Giuseppe Tartini (1692-1770) is supposed to have had a dream where the devil stood at the end of his bed playing a sequence of double stopped trills on the composer’s own violin. Though he could remember none of the music played he nevertheless wrote his own Sonata in G minor ‘Devils Trill’ for solo violin. Here Hideko Udagawa, in the absence of Tartini’s autograph score, plays the sonata solo in the edition by Jean Baptiste Cartier (Paris, 1798).
The exceptionally clear and detailed recording made at St. Judes, Hampstead, London in May 2014 shows Hideko Udagawa’s fine technique to the full. She finds the lovely gentle rhythm that underlines the opening of this work, providing lovely textures and tone. When the pace quickens there is some very fine playing with superb accuracy and dexterity. In the third movement she handles the rhythmic changes superbly with some fine textures. There is such care and thought throughout with beautifully broad, resonant passages.
Hideko Udagawa found Antonio Vivaldi’s (1678-1741) Prelude for solo violin ‘Andante in C minor’ in a Russian edition. This premiere recorded performance is beautifully paced and phrased, allowing the natural spring or pulse in the music to propel it forward with more fine tone and textures.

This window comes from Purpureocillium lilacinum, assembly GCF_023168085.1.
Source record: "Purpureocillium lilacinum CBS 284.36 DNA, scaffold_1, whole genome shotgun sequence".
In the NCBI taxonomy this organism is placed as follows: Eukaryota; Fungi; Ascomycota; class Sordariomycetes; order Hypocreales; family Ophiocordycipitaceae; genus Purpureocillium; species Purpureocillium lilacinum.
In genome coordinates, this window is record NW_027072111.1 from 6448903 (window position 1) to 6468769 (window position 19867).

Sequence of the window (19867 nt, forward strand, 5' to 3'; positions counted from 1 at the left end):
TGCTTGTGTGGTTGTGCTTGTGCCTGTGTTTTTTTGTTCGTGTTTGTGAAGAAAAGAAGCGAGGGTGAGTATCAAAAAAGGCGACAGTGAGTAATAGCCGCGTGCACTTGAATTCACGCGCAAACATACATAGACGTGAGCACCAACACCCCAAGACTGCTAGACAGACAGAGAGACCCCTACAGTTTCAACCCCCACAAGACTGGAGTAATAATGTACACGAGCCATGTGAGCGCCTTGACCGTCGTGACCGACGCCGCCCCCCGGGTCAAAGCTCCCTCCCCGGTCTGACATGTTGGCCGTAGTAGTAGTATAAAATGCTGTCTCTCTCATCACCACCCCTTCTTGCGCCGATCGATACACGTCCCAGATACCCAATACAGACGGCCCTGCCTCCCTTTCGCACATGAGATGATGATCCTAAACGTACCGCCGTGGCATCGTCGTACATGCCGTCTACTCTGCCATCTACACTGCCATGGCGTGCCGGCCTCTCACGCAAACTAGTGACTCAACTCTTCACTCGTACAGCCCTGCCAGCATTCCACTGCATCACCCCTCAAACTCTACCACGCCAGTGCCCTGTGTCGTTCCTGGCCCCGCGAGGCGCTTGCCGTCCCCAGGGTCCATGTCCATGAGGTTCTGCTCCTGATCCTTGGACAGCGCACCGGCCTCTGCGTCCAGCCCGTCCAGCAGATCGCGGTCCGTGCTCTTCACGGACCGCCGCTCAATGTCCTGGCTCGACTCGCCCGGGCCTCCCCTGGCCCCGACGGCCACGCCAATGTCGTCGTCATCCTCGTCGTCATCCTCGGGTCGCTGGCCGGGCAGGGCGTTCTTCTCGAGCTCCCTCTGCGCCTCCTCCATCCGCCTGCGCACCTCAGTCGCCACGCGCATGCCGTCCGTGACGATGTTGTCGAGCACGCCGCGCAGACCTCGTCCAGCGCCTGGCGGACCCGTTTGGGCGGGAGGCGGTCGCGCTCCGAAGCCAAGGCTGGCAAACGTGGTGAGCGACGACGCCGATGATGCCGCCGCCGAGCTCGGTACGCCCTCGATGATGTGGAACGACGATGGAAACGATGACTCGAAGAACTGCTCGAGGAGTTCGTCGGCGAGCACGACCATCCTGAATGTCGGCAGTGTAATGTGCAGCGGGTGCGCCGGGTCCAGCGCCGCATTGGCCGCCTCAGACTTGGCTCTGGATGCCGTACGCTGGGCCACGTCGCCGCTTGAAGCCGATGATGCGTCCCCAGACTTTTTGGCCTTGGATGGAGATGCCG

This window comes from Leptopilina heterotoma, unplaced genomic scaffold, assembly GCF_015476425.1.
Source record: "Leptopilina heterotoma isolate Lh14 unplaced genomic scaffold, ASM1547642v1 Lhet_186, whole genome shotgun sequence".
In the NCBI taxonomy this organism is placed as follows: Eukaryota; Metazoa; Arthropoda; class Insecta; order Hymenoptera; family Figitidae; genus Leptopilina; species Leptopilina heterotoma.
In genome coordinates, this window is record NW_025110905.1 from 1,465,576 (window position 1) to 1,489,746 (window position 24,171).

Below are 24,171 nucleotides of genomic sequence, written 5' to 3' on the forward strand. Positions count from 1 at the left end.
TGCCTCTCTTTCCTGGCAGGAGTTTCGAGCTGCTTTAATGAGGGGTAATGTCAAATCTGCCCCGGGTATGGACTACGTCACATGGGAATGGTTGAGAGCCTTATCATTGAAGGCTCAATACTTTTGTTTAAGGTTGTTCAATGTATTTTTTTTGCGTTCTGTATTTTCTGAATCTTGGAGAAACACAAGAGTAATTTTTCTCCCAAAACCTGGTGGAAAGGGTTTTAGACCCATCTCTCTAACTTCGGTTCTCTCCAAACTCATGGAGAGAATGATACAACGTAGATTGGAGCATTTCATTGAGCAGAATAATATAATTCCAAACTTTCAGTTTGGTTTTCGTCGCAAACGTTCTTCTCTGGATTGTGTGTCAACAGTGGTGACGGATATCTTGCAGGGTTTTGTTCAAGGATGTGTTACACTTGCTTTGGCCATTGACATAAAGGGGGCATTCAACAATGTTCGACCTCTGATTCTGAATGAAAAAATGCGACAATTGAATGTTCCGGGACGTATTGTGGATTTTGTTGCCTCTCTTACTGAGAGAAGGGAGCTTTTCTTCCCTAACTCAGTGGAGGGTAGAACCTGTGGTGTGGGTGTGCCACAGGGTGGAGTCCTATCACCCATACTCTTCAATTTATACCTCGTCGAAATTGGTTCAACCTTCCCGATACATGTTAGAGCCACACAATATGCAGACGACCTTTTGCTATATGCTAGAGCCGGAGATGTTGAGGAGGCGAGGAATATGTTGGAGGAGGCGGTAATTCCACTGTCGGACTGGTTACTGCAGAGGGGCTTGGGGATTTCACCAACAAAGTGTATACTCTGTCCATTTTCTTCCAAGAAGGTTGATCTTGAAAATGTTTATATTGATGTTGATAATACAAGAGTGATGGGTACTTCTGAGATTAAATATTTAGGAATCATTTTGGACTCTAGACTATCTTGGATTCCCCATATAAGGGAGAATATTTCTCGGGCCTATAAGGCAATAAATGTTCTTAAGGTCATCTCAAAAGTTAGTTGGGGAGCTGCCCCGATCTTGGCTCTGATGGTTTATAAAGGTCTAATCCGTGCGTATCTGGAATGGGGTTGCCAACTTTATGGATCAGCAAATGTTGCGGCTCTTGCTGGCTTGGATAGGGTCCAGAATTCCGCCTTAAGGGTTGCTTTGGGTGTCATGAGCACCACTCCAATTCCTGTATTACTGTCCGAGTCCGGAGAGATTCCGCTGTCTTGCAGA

The third world premiere recording is of Karl Stamitz’s (1745-1801) Concerto in B flat for violin and orchestra for which Nicholas Kraemer and the Scottish Chamber Orchestra join. This recording made in the Queen’s Hall, Edinburgh, Scotland, is slightly closer, yet detailed and finely balanced. There is a very attractive Allegro from which Udagawa draws many attractive details with fine support from Nicholas Kraemer and his players with some beautifully shaped orchestral phrases. This violinist’s lovely tone and flow add so much and there is a particularly attractive cadenza just before the coda.